So I have a proposition, or really a challenge. What do you say we all agree to take care of ourselves and make building community a priority? And I don’t mean phone, text, email, or online friendships, which are of course amazing and essential (social media interaction is a critical feature of the amazing Kindred Bravely community). But for moms, there’s really something to be said for friendships in the flesh, having people close enough that you could actually go out for brunch or dinner with them – friends you can see in person when times are really tough or when you just want to have a night out. We all need that within our city or town.
So how do we do it? I frankly didn’t know, so I solicited advice from our team and our social media outlets. I asked moms how we can make community part of our lives. I asked them where they formed meaningful and reciprocal connections. I asked them how they made these connections thrive. If we know we have to have those three sides of the triangle, the positivity, the consistency, and the vulnerability, what are some actual, real ways these women made that happen?
I made myself vulnerable and asked for help. Below are some ideas that my virtual community shared. I’m so grateful that they were willing to show me their hearts after I showed them mine. I’d love to hear how you’ve built your community. Please comment below with your ideas!
On Facebook, Jennifer Hammons mentioned that she loves going to concerts. She will buy an extra ticket and invite another mom. As she said, “I look at it as a way to bless my friends and fellow moms.”
Margaret Francisco Gedeon said, “All of my closest friends are from church, but what makes it possible is leaving the need to appear perfect behind. I long ago decided that it would serve everyone better if I did not stress about the house if we had people over, and I would show up to playdates as we were. I’d do a quick check to make sure no undies were left out, that couches were available to sit on, and that’s about it. Playdates elsewhere sometimes came with a snack to share, but sometimes not. The key is not to let ideal get in the way of reality and connecting with people you probably have more in common with than you think.”
On Instagram, @rachelhblanke said, “…You have to be willing to be vulnerable and talk through your highs and lows of being a mom (and a wife or partner) to build relationships.”
Some other thoughts from Kindred Bravely Instagram followers:
- “Have couples over for a meal. There’s something about being around a table with food! Every now and then, a sweet connection is made!” @angie_b_zachary
- “I'll be honest - I think we are ALL right back in the same awkward ‘first day of high school’ phase as adults, especially moms. We have no idea know how to just be like, ‘Hey, I like your style, we should hang out.’ We just say things like, ‘We have got to get our kids together,’ or ‘We really should have coffee one of these days,’ but we just don't. I am a nurse, so I have a small circle of moms who actually are able to meet up on the rare occasion, but I think it's really just because we contact each other often. When we go to the zoo or the children's museum, I always text my mom friends and just give them a heads-up that we're doing something, and occasionally we get to meet up. The long and the short of wrangling in mom friends, for me, is keeping in contact, even when they forget to answer or take days to answer. Further, not sweating it when I don't hear back for a few days. I've yet to find that they don't want to answer, but they or their kids have either lost their phone or they actually think they've answered my message, and the next time I text, they realize they didn't respond.” @stephaniewhitmanrn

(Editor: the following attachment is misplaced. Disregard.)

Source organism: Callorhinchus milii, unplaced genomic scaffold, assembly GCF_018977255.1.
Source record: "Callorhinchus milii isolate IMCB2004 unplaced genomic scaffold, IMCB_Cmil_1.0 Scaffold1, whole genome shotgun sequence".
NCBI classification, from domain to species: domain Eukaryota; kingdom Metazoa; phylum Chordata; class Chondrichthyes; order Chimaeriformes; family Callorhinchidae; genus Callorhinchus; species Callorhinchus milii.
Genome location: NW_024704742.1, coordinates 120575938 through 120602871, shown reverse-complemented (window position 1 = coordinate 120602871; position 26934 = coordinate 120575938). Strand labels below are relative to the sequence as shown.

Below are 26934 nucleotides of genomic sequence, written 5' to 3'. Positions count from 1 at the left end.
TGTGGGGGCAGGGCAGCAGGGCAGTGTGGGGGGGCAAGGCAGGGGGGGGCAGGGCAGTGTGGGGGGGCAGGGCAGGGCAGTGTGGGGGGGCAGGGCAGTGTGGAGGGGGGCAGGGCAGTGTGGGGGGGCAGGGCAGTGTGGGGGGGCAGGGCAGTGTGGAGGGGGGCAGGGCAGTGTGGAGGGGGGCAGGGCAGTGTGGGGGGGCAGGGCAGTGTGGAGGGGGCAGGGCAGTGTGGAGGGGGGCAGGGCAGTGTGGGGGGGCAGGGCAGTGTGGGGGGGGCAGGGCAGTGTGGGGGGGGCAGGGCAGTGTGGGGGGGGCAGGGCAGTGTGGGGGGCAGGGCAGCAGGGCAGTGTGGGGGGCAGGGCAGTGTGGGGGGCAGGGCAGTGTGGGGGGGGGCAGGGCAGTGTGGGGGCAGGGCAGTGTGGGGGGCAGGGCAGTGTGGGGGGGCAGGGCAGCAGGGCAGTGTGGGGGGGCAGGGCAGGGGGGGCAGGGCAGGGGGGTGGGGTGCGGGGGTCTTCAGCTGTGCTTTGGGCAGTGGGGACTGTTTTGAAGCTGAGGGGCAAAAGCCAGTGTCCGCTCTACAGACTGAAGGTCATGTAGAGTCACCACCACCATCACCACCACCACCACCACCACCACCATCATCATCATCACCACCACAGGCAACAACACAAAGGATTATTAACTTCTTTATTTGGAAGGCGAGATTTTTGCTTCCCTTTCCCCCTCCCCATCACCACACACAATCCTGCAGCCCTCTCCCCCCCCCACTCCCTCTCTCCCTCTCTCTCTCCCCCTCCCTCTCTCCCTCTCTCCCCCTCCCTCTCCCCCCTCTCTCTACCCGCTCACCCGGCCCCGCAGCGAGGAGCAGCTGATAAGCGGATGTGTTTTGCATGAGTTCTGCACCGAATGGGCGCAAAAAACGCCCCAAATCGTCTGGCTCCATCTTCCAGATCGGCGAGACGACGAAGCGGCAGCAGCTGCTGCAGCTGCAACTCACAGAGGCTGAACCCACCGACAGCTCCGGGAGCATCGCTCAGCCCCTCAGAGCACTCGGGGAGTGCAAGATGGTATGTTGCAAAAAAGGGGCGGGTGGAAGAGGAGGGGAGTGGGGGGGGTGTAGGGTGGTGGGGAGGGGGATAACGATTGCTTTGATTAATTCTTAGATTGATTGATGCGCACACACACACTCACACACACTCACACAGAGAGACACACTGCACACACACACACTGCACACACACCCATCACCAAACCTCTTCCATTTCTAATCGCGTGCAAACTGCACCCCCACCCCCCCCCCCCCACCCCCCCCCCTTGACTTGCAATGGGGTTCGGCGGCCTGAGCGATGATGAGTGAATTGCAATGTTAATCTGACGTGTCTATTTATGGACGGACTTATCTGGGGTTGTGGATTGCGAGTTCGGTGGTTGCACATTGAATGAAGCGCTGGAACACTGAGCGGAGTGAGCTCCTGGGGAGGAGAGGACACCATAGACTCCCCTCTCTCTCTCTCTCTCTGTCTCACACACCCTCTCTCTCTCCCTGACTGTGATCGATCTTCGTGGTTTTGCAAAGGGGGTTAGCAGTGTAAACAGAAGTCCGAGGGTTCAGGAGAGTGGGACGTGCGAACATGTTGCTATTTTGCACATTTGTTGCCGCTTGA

- “I’m a total introvert and it’s challenging for me to make friends. At 7 weeks postpartum I met the most amazing new friend while taking a baby and me Pilates class. My advice is to go do something you’re interested in for self-care (class, hobby, etc.), and if you feel a connection with someone, be brave and reach out! I am SO beyond grateful I did, and I have the most wonderful, supportive friend now.” @yogivida
- “Two of my best mom friends started as strangers in a park. Our kids were similar ages so we started talking, exchanged numbers, and consistently pursued each other by inviting our families into our messy, real, and at times chaotic lives of rearing small kids. We do weekly dinners together, weekly playdates, we celebrate each other and show up at the hospital when there’s sickness. We’ve entered into each other’s lives to act more like a tribe than just an acquaintance. You need support in this season. Don’t go it alone! Offer help and allow yourself to be helped.” @cupof_jo
- Local chapters of mom/parent groups:
- Prenatal and baby and me yoga or Pilates
- Stroller Strides/Fit4Mom classes
- A walking, running, or hiking group (you can even start one!)
- Peanut app
- Birthing and other prenatal classes like CenteringPregnancy
- Places of worship/religious communities
- Hospital or other community-based baby and toddler groups
- Breastfeeding support groups, including your local La Leche League
- Storytimes or other baby classes at your local library
- Parent/mommy and me, music, or "gym" classes